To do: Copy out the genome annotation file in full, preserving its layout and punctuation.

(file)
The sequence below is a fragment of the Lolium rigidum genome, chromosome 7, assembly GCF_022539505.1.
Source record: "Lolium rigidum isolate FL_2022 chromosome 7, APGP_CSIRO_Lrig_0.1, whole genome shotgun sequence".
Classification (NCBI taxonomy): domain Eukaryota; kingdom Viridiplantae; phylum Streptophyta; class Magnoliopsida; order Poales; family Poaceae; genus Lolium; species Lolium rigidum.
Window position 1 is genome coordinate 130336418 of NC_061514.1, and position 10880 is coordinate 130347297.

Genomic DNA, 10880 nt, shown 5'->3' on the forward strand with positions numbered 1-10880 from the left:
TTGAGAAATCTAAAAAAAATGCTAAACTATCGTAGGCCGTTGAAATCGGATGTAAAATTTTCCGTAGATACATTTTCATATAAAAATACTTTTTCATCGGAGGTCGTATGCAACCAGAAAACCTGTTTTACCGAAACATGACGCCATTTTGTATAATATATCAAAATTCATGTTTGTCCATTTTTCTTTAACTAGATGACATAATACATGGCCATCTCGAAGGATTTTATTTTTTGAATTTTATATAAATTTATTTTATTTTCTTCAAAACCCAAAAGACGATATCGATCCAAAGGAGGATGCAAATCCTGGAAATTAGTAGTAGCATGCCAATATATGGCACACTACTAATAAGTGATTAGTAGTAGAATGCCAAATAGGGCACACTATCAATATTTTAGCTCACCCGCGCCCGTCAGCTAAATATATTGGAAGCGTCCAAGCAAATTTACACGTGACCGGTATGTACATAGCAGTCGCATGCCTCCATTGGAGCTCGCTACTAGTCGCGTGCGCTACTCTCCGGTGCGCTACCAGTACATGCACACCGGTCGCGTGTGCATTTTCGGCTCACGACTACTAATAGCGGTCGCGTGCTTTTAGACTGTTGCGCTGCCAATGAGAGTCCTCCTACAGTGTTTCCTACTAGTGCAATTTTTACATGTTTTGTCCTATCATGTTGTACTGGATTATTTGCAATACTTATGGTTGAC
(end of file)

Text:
The sequence below is a fragment of the Lolium rigidum genome, chromosome 7, assembly GCF_022539505.1.
Source record: "Lolium rigidum isolate FL_2022 chromosome 7, APGP_CSIRO_Lrig_0.1, whole genome shotgun sequence".
Classification (NCBI taxonomy): domain Eukaryota; kingdom Viridiplantae; phylum Streptophyta; class Magnoliopsida; order Poales; family Poaceae; genus Lolium; species Lolium rigidum.
Window position 1 is genome coordinate 130336418 of NC_061514.1, and position 10880 is coordinate 130347297.

Genomic DNA, 10880 nt, shown 5'->3' on the forward strand with positions numbered 1-10880 from the left:
TTGAGAAATCTAAAAAAAATGCTAAACTATCGTAGGCCGTTGAAATCGGATGTAAAATTTTCCGTAGATACATTTTCATATAAAAATACTTTTTCATCGGAGGTCGTATGCAACCAGAAAACCTGTTTTACCGAAACATGACGCCATTTTGTATAATATATCAAAATTCATGTTTGTCCATTTTTCTTTAACTAGATGACATAATACATGGCCATCTCGAAGGATTTTATTTTTTGAATTTTATATAAATTTATTTTATTTTCTTCAAAACCCAAAAGACGATATCGATCCAAAGGAGGATGCAAATCCTGGAAATTAGTAGTAGCATGCCAATATATGGCACACTACTAATAAGTGATTAGTAGTAGAATGCCAAATAGGGCACACTATCAATATTTTAGCTCACCCGCGCCCGTCAGCTAAATATATTGGAAGCGTCCAAGCAAATTTACACGTGACCGGTATGTACATAGCAGTCGCATGCCTCCATTGGAGCTCGCTACTAGTCGCGTGCGCTACTCTCCGGTGCGCTACCAGTACATGCACACCGGTCGCGTGTGCATTTTCGGCTCACGACTACTAATAGCGGTCGCGTGCTTTTAGACTGTTGCGCTGCCAATGAGAGTCCTCCTACAGTGTTTCCTACTAGTGCAATTTTTACATGTTTTGTCCTATCATGTTGTACTGGATTATTTGCAATACTTATGGTTGAC